The Cavendish Deer-park?
I've been recently poring over the map of Suffolk produced by Christopher Saxton in 1575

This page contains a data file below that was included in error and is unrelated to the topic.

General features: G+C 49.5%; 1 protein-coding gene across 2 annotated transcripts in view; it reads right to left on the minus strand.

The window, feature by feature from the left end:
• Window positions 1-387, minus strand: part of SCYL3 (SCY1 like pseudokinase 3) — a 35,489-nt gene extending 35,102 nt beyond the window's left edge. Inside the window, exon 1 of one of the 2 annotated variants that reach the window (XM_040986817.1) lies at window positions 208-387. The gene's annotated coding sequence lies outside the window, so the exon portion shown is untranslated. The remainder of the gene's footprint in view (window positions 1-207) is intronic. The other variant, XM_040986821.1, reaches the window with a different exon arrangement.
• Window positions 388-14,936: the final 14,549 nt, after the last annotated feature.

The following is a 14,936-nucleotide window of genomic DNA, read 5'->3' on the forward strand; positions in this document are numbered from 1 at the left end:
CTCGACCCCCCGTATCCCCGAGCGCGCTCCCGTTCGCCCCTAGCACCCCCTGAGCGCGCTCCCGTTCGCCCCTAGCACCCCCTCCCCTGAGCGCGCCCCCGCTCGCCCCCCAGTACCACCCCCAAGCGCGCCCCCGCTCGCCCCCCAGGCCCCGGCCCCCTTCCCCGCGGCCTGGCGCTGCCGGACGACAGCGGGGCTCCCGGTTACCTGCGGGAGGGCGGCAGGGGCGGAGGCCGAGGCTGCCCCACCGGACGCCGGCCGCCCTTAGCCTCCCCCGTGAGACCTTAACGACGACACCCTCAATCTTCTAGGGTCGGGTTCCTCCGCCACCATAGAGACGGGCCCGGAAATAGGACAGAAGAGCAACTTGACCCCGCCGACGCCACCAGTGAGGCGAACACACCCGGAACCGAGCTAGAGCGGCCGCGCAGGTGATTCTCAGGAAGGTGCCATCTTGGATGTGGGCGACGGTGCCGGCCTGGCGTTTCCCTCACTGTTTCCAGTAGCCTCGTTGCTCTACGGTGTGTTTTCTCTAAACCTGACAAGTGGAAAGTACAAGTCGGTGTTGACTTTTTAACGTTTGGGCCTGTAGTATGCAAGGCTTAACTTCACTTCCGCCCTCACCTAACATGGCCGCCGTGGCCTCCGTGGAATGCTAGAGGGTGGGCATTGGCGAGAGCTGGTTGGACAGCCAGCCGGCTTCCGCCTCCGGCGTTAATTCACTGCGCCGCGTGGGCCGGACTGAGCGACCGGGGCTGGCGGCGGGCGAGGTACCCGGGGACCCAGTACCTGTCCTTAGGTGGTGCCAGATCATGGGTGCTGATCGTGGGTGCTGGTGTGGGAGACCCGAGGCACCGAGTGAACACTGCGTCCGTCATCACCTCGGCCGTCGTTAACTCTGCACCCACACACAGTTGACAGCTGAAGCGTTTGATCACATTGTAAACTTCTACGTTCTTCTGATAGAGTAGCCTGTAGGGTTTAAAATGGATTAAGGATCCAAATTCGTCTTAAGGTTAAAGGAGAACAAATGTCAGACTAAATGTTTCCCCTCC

This map was far ahead of its time, and was copied by all subsequent cartographers for over two centuries. One curious feature that he recorded was a Park at Cavendish. When John Speed copied the map for his 1610 'Suffolke Described' he left out this park, so it has always been assumed that it was an error. However, I've always been slightly bothered by it. Barring the transposition of two parishes, Saxton didn't make many errors: The park seems to be placed quite near where Houghton Hall still stands today, and it is clear that the building that stands there now is but a small part of a large mediaeval house. There is a history of Houghton Hall in manuscript form which I haven't read yet which might clear up the mystery, but in the meantime it would be nice to think that Saxton recorded the park just before its demise. The Houghton Hall estate used to be very large and it is not beyond the bounds of possibility that this is the site of a mediaeval deer-park. Royalty stayed quite often at Clare Castle when the castle was in its prime and this would be the nearest deer-park to the castle. Between 1230 and 1240 Henry III was resident at Clare more than once. There is documentary proof of this. In 1235, the king sent his huntsmen to Clare to take ten bucks in the park in readiness for the arrival of the court. Edward I, intending to hawk in the River Stour, ordered the sheriffs of Suffolk and Essex to keep the river free of other hawkers, and to ensure that the bridges in good repair. So it must be worth keeping an open mind about the possibility of a deer-park at Cavendish. We are on firmer ground in believing that the king of England used the Stour valley for hawking when resident at Clare Castle